In 1995, Conrad Schmitt Studios was commissioned by the Delta United Methodist Church in Delta, Colorado to re-create the church’s twenty-six 1910 windows, after the church was destroyed by fire. When Bernard Gruenke, Jr., President of Conrad Schmitt Studios went to investigate the remains of the church, he discovered that the shattered stained glass already had been meticulously cleaned up, and with it the best clues to the original windows. But upon further investigation, he found that some glass had fallen into a parapet. From these--Jesus’ ear, eye, nose and part of his moustache, as well as some background glass, the Studio would be able to deduce the type of glass and painting in the original windows. The reproduction of the overall design was based on photographs-and another lucky break. On a hunch, Bernard Gruenke had gone looking for other churches in the same city that were built near the same time. He found one whose stained glass and window designs were nearly the same as those from Delta United Methodist Church. The Studio’s subsequent search for the stained glass studio of origin led to the discovery that the original glass manufacturer was still in existence and still had the formula for the 1910 glass in its files; therefore, the specific glass was able to be reproduced. The extensive experience of the CSS Stained Glass Studio directors with historic glass and glass painting also enabled them to match the original style of painting and lead caming. When the windows were reinstalled, along with new storm glass, the congregation was gratified with the Conrad Schmitt Studios’ faithful reproduction of this essential part of their worship environment.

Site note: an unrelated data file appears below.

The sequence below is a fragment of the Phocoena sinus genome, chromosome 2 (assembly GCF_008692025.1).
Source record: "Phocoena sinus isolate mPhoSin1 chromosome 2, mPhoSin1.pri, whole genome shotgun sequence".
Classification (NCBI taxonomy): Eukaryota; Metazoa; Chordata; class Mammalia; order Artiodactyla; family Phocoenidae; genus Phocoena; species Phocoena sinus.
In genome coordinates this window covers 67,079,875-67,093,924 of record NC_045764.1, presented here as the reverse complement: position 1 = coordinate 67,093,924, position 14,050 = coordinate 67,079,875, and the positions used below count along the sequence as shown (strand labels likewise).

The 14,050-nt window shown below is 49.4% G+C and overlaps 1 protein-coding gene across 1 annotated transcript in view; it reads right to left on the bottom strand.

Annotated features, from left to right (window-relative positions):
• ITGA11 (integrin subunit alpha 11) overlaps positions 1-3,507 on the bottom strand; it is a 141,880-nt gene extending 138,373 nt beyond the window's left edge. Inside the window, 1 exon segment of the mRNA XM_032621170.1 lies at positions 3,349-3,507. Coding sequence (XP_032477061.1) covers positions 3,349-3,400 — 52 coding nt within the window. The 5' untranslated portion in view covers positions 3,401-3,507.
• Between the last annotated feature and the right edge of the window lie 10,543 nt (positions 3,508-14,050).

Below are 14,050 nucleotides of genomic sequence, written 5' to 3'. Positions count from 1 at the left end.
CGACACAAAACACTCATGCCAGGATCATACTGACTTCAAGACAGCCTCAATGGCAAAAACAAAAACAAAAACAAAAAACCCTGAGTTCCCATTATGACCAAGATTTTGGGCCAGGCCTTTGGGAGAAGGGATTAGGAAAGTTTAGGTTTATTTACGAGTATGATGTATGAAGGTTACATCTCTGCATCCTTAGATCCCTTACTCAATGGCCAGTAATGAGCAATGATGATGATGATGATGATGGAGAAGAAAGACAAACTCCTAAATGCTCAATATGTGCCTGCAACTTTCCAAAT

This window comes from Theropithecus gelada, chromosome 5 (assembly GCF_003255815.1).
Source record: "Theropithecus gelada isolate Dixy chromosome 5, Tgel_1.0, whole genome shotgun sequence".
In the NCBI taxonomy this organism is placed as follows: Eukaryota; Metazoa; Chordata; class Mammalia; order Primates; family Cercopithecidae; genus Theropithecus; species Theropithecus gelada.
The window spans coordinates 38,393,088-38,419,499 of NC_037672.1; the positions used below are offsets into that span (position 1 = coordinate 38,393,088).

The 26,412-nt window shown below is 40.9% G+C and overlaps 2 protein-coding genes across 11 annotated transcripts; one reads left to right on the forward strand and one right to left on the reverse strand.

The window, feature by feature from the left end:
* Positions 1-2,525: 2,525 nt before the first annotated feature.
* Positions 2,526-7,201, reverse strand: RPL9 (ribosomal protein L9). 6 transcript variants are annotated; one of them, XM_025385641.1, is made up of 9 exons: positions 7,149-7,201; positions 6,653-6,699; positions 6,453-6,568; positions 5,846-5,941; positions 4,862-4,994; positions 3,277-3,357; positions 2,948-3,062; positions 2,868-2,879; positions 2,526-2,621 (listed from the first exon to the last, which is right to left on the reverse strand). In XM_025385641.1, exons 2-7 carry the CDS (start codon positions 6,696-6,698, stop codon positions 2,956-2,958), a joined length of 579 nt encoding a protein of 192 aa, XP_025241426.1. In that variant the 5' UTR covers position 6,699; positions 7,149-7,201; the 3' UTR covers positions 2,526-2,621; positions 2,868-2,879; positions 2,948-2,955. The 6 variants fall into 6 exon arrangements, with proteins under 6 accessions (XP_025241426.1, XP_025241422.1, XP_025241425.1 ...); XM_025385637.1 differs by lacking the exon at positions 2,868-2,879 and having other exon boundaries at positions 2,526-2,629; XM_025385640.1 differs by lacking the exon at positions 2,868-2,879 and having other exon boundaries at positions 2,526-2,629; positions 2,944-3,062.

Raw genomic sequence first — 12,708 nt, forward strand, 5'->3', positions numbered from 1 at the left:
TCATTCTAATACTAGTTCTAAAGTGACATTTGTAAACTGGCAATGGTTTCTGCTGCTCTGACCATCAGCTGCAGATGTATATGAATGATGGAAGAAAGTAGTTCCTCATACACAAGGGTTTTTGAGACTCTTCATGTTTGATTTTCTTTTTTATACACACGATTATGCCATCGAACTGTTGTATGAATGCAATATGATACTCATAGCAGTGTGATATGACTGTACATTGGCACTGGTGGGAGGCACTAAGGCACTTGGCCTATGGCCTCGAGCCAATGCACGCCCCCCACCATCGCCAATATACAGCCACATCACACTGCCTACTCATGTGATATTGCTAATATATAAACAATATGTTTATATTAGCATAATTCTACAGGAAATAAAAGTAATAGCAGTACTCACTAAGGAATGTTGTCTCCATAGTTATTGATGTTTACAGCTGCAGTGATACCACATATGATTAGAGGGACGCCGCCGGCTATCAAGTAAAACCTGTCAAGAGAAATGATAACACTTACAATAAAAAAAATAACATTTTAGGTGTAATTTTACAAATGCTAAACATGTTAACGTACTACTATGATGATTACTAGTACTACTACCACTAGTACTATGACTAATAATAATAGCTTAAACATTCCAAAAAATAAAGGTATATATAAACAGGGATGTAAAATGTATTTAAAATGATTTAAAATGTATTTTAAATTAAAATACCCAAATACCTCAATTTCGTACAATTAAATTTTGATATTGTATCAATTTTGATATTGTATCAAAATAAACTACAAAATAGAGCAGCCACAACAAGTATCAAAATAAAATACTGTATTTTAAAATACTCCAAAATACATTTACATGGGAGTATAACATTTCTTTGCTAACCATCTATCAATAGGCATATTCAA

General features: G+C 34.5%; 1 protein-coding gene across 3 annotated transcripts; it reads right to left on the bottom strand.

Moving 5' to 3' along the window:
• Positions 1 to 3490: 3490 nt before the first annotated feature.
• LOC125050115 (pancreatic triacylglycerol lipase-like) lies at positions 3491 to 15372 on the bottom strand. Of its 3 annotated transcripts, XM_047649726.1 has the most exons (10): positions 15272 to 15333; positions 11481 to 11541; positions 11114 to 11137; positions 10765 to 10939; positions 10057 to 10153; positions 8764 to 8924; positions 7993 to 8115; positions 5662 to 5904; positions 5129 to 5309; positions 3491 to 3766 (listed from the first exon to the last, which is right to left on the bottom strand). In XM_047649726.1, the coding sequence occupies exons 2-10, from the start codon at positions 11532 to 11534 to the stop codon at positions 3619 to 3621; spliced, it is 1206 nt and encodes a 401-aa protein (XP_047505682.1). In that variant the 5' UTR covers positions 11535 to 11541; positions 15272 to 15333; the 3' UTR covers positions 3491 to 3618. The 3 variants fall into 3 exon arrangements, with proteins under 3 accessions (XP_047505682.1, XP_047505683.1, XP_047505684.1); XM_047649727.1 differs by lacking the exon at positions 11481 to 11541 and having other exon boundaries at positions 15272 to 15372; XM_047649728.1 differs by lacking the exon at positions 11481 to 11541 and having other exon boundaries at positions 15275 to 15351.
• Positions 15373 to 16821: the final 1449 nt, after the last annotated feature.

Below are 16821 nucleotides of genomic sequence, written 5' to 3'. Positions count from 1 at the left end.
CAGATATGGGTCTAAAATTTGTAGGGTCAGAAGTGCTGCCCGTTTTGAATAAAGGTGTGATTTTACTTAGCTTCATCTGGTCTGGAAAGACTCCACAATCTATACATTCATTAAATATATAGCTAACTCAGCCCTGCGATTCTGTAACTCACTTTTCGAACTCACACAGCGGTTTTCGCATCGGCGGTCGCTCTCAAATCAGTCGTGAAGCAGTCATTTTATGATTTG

"Now that things are settling down, I wanted to write to you and most sincerely thank you and your colleagues at Conrad Schmitt Studios for all the wonderful artistry which you provided in the restoration of our Cathedral. Not only is the work of the highest quality, but it was an enormous pleasure to work with all of those from your studios involved in this project. Their professionalism and immense pride in their work was a joy to be around, and sometimes much in contrast to others involved in the project."
--Trish Pugh Jones, Executive Director, Cathedral Heritage Foundation, Cathedral of the Assumption, Louisville, KY